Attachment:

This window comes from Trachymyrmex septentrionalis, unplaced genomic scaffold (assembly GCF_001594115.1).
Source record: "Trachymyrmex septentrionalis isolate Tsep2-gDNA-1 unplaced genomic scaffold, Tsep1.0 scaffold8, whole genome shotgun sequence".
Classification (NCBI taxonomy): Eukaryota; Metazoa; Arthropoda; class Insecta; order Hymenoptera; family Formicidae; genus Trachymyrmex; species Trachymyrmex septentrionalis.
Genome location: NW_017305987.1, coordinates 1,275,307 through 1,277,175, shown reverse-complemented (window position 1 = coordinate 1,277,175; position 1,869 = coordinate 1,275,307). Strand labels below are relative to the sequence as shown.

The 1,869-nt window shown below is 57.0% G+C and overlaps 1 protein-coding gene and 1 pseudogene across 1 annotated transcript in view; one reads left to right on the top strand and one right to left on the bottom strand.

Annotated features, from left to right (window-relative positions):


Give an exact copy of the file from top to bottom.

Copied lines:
This window comes from Trachymyrmex septentrionalis, unplaced genomic scaffold (assembly GCF_001594115.1).
Source record: "Trachymyrmex septentrionalis isolate Tsep2-gDNA-1 unplaced genomic scaffold, Tsep1.0 scaffold8, whole genome shotgun sequence".
Classification (NCBI taxonomy): Eukaryota; Metazoa; Arthropoda; class Insecta; order Hymenoptera; family Formicidae; genus Trachymyrmex; species Trachymyrmex septentrionalis.
Genome location: NW_017305987.1, coordinates 1,275,307 through 1,277,175, shown reverse-complemented (window position 1 = coordinate 1,277,175; position 1,869 = coordinate 1,275,307). Strand labels below are relative to the sequence as shown.

The 1,869-nt window shown below is 57.0% G+C and overlaps 1 protein-coding gene and 1 pseudogene across 1 annotated transcript in view; one reads left to right on the top strand and one right to left on the bottom strand.

Annotated features, from left to right (window-relative positions):